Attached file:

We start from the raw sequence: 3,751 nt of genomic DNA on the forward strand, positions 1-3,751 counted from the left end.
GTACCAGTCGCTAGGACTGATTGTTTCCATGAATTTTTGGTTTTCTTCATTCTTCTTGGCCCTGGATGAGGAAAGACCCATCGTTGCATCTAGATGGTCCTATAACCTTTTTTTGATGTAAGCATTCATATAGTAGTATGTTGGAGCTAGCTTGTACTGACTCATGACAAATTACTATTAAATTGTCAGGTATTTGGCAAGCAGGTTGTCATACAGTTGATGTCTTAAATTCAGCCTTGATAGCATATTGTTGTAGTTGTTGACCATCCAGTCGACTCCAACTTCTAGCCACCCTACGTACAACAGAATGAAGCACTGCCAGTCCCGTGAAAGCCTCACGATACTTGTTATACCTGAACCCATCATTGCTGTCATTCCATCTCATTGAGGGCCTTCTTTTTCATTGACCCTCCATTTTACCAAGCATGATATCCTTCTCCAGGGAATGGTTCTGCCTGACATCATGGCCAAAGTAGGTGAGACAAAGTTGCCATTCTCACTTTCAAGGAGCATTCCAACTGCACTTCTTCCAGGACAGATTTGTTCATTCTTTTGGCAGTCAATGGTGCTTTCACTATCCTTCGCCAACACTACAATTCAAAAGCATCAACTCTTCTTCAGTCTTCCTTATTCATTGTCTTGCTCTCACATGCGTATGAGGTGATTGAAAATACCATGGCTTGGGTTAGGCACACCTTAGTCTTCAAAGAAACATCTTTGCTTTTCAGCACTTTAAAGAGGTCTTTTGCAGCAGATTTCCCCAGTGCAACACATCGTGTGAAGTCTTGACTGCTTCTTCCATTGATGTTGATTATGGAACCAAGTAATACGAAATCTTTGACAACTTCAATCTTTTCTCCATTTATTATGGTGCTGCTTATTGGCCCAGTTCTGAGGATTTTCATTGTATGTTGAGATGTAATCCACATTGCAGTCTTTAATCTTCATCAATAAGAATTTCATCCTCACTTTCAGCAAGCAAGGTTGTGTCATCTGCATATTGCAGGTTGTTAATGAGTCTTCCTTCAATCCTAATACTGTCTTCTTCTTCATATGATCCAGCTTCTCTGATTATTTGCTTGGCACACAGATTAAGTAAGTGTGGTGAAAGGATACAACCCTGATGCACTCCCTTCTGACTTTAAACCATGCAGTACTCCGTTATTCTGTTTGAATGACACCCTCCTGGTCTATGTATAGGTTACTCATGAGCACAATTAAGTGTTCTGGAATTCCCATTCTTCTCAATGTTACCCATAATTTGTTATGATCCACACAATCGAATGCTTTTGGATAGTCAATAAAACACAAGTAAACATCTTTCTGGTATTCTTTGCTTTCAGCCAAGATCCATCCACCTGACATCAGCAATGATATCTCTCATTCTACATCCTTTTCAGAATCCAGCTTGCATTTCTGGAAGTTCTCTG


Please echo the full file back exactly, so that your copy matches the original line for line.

We start from the raw sequence: 3,751 nt of genomic DNA on the forward strand, positions 1-3,751 counted from the left end.
GTACCAGTCGCTAGGACTGATTGTTTCCATGAATTTTTGGTTTTCTTCATTCTTCTTGGCCCTGGATGAGGAAAGACCCATCGTTGCATCTAGATGGTCCTATAACCTTTTTTTGATGTAAGCATTCATATAGTAGTATGTTGGAGCTAGCTTGTACTGACTCATGACAAATTACTATTAAATTGTCAGGTATTTGGCAAGCAGGTTGTCATACAGTTGATGTCTTAAATTCAGCCTTGATAGCATATTGTTGTAGTTGTTGACCATCCAGTCGACTCCAACTTCTAGCCACCCTACGTACAACAGAATGAAGCACTGCCAGTCCCGTGAAAGCCTCACGATACTTGTTATACCTGAACCCATCATTGCTGTCATTCCATCTCATTGAGGGCCTTCTTTTTCATTGACCCTCCATTTTACCAAGCATGATATCCTTCTCCAGGGAATGGTTCTGCCTGACATCATGGCCAAAGTAGGTGAGACAAAGTTGCCATTCTCACTTTCAAGGAGCATTCCAACTGCACTTCTTCCAGGACAGATTTGTTCATTCTTTTGGCAGTCAATGGTGCTTTCACTATCCTTCGCCAACACTACAATTCAAAAGCATCAACTCTTCTTCAGTCTTCCTTATTCATTGTCTTGCTCTCACATGCGTATGAGGTGATTGAAAATACCATGGCTTGGGTTAGGCACACCTTAGTCTTCAAAGAAACATCTTTGCTTTTCAGCACTTTAAAGAGGTCTTTTGCAGCAGATTTCCCCAGTGCAACACATCGTGTGAAGTCTTGACTGCTTCTTCCATTGATGTTGATTATGGAACCAAGTAATACGAAATCTTTGACAACTTCAATCTTTTCTCCATTTATTATGGTGCTGCTTATTGGCCCAGTTCTGAGGATTTTCATTGTATGTTGAGATGTAATCCACATTGCAGTCTTTAATCTTCATCAATAAGAATTTCATCCTCACTTTCAGCAAGCAAGGTTGTGTCATCTGCATATTGCAGGTTGTTAATGAGTCTTCCTTCAATCCTAATACTGTCTTCTTCTTCATATGATCCAGCTTCTCTGATTATTTGCTTGGCACACAGATTAAGTAAGTGTGGTGAAAGGATACAACCCTGATGCACTCCCTTCTGACTTTAAACCATGCAGTACTCCGTTATTCTGTTTGAATGACACCCTCCTGGTCTATGTATAGGTTACTCATGAGCACAATTAAGTGTTCTGGAATTCCCATTCTTCTCAATGTTACCCATAATTTGTTATGATCCACACAATCGAATGCTTTTGGATAGTCAATAAAACACAAGTAAACATCTTTCTGGTATTCTTTGCTTTCAGCCAAGATCCATCCACCTGACATCAGCAATGATATCTCTCATTCTACATCCTTTTCAGAATCCAGCTTGCATTTCTGGAAGTTCTCTG